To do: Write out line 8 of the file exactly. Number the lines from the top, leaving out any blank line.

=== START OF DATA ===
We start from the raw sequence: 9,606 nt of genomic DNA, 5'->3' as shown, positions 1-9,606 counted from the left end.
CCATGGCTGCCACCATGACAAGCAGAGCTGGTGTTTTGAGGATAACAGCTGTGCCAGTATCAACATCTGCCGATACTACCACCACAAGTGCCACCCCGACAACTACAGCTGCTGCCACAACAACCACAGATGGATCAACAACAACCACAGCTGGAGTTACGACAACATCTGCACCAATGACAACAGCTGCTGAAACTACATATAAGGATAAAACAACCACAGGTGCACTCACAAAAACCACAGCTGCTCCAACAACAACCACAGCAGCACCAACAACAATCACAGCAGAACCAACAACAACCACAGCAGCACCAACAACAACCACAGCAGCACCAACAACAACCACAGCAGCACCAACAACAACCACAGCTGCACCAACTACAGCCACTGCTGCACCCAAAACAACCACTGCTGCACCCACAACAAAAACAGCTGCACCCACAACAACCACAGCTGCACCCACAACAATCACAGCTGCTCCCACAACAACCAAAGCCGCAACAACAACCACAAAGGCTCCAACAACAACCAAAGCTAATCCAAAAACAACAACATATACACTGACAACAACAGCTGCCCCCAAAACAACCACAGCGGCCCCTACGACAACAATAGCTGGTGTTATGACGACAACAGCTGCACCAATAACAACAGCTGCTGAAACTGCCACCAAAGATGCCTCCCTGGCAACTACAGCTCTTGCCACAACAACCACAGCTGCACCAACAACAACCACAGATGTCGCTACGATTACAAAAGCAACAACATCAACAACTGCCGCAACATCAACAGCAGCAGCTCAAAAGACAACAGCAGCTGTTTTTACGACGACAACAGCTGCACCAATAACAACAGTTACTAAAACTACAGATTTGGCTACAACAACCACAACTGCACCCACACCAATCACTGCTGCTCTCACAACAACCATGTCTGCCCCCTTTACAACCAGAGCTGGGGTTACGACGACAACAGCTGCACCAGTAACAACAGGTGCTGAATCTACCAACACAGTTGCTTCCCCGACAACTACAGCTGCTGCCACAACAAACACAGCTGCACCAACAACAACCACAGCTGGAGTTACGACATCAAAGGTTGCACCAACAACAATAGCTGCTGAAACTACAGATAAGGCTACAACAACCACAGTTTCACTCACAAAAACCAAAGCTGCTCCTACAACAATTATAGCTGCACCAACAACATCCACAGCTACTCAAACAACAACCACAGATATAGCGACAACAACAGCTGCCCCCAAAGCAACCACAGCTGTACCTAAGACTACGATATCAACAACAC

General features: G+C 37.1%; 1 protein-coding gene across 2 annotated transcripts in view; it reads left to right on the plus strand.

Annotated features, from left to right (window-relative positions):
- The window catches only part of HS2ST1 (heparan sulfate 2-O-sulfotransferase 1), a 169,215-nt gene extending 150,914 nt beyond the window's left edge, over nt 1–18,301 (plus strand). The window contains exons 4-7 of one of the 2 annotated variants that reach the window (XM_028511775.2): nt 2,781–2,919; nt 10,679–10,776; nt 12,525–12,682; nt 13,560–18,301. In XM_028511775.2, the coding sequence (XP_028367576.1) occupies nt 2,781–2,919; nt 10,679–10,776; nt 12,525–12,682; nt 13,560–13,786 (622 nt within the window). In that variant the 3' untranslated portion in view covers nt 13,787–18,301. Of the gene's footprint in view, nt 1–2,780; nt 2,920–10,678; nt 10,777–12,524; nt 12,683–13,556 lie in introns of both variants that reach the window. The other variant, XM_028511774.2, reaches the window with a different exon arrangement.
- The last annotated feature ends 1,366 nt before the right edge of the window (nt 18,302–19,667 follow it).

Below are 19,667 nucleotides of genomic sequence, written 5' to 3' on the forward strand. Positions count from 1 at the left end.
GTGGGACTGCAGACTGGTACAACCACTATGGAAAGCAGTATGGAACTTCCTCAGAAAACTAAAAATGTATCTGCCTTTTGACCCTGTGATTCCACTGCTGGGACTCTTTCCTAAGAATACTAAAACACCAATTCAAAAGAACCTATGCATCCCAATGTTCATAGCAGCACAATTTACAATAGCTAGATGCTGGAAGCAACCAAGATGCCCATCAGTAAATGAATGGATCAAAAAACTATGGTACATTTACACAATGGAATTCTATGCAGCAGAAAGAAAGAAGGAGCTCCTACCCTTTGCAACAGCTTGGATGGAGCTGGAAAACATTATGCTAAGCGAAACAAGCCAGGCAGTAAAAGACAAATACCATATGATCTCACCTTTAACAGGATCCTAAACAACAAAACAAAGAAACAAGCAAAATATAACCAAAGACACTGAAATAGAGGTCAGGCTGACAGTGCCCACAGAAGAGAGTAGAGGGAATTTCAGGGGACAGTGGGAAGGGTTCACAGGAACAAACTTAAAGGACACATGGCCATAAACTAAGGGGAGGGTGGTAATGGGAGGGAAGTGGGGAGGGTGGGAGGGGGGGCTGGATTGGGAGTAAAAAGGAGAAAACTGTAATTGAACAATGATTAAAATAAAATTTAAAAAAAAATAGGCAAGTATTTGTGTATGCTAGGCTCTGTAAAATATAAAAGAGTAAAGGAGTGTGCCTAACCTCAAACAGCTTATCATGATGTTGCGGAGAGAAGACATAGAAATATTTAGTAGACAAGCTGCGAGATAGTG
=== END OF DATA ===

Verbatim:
GTGGGACTGCAGACTGGTACAACCACTATGGAAAGCAGTATGGAACTTCCTCAGAAAACTAAAAATGTATCTGCCTTTTGACCCTGTGATTCCACTGCTGGGACTCTTTCCTAAGAATACTAAAACACCAATTCAAAAGAACCTATGCATCCCAATGTTCATAGCAGCACAATTTACAATAGCTAGATGCTGGAAGCAACCAAGATGCCCATCAGTAAATGAATGGATCAAAAAACTATGGTACATTTACACAATGGAATTCTATGCAGCAGAAAGAAAGAAGGAGCTCCTACCCTTTGCAACAGCTTGGATGGAGCTGGAAAACATTATGCTAAGCGAAACAAGCCAGGCAGTAAAAGACAAATACCATATGATCTCACCTTTAACAGGATCCTAAACAACAAAACAAAGAAACAAGCAAAATATAACCAAAGACACTGAAATAGAGGTCAGGCTGACAGTGCCCACAGAAGAGAGTAGAGGGAATTTCAGGGGACAGTGGGAAGGGTTCACAGGAACAAACTTAAAGGACACATGGCCATAAACTAAGGGGAGGGTGGTAATGGGAGGGAAGTGGGGAGGGTGGGAGGGGGGGCTGGATTGGGAGTAAAAAGGAGAAAACTGTAATTGAACAATGATTAAAATAAAATTTAAAAAAAAATAGGCAAGTATTTGTGTATGCTAGGCTCTGTAAAATATAAAAGAGTAAAGGAGTGTGCCTAACCTCAAACAGCTTATCATGATGTTGCGGAGAGAAGACATAGAAATATTTAGTAGACAAGCTGCGAGATAGTG